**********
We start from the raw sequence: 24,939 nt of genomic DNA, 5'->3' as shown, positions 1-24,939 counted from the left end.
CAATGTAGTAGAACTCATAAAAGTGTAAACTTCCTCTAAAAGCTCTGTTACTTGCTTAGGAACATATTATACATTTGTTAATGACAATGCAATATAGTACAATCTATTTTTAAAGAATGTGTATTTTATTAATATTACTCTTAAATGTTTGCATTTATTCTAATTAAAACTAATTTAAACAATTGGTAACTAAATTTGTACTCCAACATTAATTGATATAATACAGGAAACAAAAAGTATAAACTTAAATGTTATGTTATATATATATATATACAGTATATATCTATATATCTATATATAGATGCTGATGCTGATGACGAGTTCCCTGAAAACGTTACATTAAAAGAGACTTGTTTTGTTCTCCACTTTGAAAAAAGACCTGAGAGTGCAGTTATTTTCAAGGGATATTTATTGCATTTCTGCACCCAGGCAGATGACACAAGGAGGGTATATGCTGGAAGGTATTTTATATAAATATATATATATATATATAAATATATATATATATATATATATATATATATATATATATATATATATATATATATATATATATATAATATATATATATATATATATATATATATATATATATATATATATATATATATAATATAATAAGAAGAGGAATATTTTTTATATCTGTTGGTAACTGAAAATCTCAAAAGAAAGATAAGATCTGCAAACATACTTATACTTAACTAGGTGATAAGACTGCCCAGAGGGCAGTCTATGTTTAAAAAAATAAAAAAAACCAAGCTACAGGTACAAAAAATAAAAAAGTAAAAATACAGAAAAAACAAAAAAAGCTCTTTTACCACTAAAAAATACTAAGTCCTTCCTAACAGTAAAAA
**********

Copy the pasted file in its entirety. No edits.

We start from the raw sequence: 24,939 nt of genomic DNA, 5'->3' as shown, positions 1-24,939 counted from the left end.
CAATGTAGTAGAACTCATAAAAGTGTAAACTTCCTCTAAAAGCTCTGTTACTTGCTTAGGAACATATTATACATTTGTTAATGACAATGCAATATAGTACAATCTATTTTTAAAGAATGTGTATTTTATTAATATTACTCTTAAATGTTTGCATTTATTCTAATTAAAACTAATTTAAACAATTGGTAACTAAATTTGTACTCCAACATTAATTGATATAATACAGGAAACAAAAAGTATAAACTTAAATGTTATGTTATATATATATATATACAGTATATATCTATATATCTATATATAGATGCTGATGCTGATGACGAGTTCCCTGAAAACGTTACATTAAAAGAGACTTGTTTTGTTCTCCACTTTGAAAAAAGACCTGAGAGTGCAGTTATTTTCAAGGGATATTTATTGCATTTCTGCACCCAGGCAGATGACACAAGGAGGGTATATGCTGGAAGGTATTTTATATAAATATATATATATATATATAAATATATATATATATATATATATATATATATATATATATATATATATATATATATATATATATATAATATATATATATATATATATATATATATATATATATATATATATATATATATAATATAATAAGAAGAGGAATATTTTTTATATCTGTTGGTAACTGAAAATCTCAAAAGAAAGATAAGATCTGCAAACATACTTATACTTAACTAGGTGATAAGACTGCCCAGAGGGCAGTCTATGTTTAAAAAAATAAAAAAAACCAAGCTACAGGTACAAAAAATAAAAAAGTAAAAATACAGAAAAAACAAAAAAAGCTCTTTTACCACTAAAAAATACTAAGTCCTTCCTAACAGTAAAAA